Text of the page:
Household sector appetite drives credit uptake

Simonis Storm Securities
Simonis Storm Securities

Houshold debt escalated to N$66,8 billion in December 2023, up from N$64,7 billion in December 2022, while corporate debt also saw a marginal increase, reaching N$45,9 billion in December 2023, compared to N$45,8 billion in the previous year.

According to economic analysts Simonis Storm Securities, in addition to this, non-resident debt rose to N$7,9 billion from N$7,6 billion over the same period.

Simonis says in the third quarter of 2023, the financial services sector in Namibia witnessed a revival registering 3,7% year-on-year (y/y) increase.

“This marks a recovery from the contraction of 4,9% and 2,6% seen in the first and second quarters of 2023, respectively.

The rebound observed in the third quarter can primarily be attributed to performance in the banking and insurance subsectors, as reported by the Namibia Statistics Agency,” say the analysts.

In 2023, the private sector’s credit uptake in Namibia averaged 2,4%, a decrease from the 3,6% observed in 2022.

This trend is further highlighted by the data from December 2023, which saw credit growth of 2% y/y, slightly lower than the 2,1% y/y recorded in November 2023, and lower than the 4,2% y/y in December 2022.

The credit uptake throughout 2023 was mainly driven by the household sector, which averaged a growth rate of 4,7% y/y.

In contrast, the corporate sector (businesses) experienced a decline, averaging -0,7% y/y in the same period. According to Simonis, this shift in borrowing patterns has led to an increase in the overall debt stock.

The deceleration of corporate credit growth in Namibia was evident in December 2023, registering at just 0,4% y/y, a slowdown from the 3,5% y/y growth seen in December 2022 and a slight decrease from the 0,7% y/y recorded in November 2023.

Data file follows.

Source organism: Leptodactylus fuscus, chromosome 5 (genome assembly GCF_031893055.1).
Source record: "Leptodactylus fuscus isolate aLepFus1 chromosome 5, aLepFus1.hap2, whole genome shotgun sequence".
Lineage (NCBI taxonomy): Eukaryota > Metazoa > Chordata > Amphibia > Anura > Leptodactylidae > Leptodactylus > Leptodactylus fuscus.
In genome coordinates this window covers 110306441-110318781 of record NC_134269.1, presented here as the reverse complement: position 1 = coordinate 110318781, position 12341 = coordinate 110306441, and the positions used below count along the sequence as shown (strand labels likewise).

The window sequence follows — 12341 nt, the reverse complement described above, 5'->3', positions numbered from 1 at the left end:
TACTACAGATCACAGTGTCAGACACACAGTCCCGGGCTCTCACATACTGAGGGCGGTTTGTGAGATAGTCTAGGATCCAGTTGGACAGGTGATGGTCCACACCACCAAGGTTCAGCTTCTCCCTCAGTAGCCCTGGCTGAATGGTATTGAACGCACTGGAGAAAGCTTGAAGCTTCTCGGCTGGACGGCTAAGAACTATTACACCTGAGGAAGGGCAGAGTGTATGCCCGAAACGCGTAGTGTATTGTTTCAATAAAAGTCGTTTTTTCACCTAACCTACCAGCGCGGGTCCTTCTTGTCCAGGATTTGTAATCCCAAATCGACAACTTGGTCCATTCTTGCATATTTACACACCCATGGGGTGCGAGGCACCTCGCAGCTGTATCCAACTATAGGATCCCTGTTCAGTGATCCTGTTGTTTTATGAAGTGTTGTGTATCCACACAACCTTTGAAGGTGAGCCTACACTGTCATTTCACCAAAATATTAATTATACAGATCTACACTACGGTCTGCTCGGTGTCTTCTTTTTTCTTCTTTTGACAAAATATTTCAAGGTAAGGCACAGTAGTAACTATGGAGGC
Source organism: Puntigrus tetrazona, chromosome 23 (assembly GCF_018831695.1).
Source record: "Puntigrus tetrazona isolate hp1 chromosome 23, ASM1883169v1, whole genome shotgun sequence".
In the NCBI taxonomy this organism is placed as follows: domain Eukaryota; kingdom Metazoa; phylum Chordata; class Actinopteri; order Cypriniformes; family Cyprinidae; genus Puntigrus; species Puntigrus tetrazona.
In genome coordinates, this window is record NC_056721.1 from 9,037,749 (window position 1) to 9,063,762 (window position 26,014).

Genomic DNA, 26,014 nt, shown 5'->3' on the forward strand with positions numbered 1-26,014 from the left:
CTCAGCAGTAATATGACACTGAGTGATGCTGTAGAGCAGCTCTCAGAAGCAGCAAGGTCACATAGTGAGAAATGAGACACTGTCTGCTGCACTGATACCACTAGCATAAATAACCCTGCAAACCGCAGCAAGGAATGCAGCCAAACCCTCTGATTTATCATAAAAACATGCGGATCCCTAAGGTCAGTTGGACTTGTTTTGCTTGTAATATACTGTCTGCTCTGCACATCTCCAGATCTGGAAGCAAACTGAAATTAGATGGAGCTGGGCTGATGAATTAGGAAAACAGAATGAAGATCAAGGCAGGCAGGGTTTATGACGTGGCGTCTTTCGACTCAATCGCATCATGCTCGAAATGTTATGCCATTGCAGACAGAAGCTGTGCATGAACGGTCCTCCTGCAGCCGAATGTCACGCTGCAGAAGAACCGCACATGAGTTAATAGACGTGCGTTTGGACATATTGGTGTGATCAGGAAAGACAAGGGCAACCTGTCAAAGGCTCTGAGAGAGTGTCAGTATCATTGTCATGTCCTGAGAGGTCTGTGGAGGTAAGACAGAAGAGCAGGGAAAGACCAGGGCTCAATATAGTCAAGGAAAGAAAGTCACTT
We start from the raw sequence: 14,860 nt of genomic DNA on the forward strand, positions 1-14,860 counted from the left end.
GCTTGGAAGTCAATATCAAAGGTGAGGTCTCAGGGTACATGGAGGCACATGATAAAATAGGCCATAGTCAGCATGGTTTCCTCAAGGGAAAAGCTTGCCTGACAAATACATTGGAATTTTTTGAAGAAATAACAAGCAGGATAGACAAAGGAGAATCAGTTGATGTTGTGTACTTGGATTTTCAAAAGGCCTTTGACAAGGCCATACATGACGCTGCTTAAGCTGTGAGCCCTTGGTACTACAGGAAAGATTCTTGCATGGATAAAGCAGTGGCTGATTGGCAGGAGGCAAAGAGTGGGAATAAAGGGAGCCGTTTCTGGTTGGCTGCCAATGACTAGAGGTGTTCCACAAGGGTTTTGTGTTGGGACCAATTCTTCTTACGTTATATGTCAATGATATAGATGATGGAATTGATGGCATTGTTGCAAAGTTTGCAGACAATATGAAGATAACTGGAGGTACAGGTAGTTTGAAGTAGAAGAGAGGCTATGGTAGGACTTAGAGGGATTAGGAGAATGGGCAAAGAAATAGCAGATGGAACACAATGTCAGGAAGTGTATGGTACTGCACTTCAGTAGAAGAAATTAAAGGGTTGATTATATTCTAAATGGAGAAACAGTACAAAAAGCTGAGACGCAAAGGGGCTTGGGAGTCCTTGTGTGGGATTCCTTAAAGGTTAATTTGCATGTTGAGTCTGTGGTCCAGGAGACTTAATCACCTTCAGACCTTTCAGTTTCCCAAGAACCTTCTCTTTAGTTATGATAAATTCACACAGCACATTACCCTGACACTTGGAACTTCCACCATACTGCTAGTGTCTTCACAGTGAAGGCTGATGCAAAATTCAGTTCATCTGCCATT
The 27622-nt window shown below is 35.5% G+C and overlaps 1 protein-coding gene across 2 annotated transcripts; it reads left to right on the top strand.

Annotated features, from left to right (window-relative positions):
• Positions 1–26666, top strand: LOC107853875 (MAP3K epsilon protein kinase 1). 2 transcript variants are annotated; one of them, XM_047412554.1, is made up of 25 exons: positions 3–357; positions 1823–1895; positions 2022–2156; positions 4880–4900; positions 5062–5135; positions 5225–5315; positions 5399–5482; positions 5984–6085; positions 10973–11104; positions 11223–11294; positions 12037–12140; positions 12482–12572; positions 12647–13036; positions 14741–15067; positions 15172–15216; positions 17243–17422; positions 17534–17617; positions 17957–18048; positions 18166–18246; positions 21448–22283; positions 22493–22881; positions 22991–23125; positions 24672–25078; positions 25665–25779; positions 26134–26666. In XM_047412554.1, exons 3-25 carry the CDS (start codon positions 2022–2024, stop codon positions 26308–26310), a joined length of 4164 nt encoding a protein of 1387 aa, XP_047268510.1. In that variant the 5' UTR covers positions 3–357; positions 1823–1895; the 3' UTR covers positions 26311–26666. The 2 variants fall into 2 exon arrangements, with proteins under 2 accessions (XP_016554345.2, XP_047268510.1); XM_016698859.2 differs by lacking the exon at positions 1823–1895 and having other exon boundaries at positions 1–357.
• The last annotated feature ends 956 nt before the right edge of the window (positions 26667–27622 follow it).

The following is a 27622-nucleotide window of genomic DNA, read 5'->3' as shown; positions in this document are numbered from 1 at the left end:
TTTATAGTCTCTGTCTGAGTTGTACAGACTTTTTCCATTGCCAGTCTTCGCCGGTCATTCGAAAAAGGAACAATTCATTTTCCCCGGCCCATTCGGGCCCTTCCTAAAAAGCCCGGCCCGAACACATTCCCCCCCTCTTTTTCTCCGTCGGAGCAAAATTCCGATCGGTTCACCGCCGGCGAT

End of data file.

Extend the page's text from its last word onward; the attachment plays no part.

“This slowdown was primarily driven by reduced demand and increased repayments by corporates in sectors such as mining, services, wholesale and retail trade and agriculture.

“A detailed look into the various corporate credit categories reveals a continued negative growth in mortgage loans, other loans and advances, and overdrafts during December 2023,” said Simonis.

On a brighter note, the analysts noted that the instalment and leasing category within corporate credit exhibited strong performance, recording a 21,6% y/y growth.

Household credit extension, while remaining a pivotal component in the growth of private sector credit extension (PSCE), witnessed a deceleration to 3% y/y in December 2023, down from 3,2% y/y in November 2023 and 4,7% y/y in December 2022.

This rate represents the slowest credit growth uptake observed throughout 2023.

The tempered growth is primarily due to a subdued demand in the other loans and advances category, which only saw a marginal increase of 0,2% y/y in December 2023.

However, household overdraft credit uptake in December 2023 reached 14,7% y/y, one of the highest levels recorded in the year.

In non-resident debt, both foreign individuals and firms exhibited an increase in credit uptake, registering growth of 3,6% y/y in December 2023, a rise from 0,7% y/y in November 2023.

This is in line with foreign direct investments recorded in 2023 and actors such as ongoing mining explorations, extension of mine operation lifespans, pilot green hydrogen projects, the resumption of production activities in mines and investments in green hydrogen and other renewable energy projects can all be attributed to the positive trend in non-resident credit uptake.

As of December 2023, the liquidity position of Namibia’s banking industry showed signs of improvement.

The industry’s cash balances increased to N$7,7 billion, up from N$5,9 billion in November 2023.
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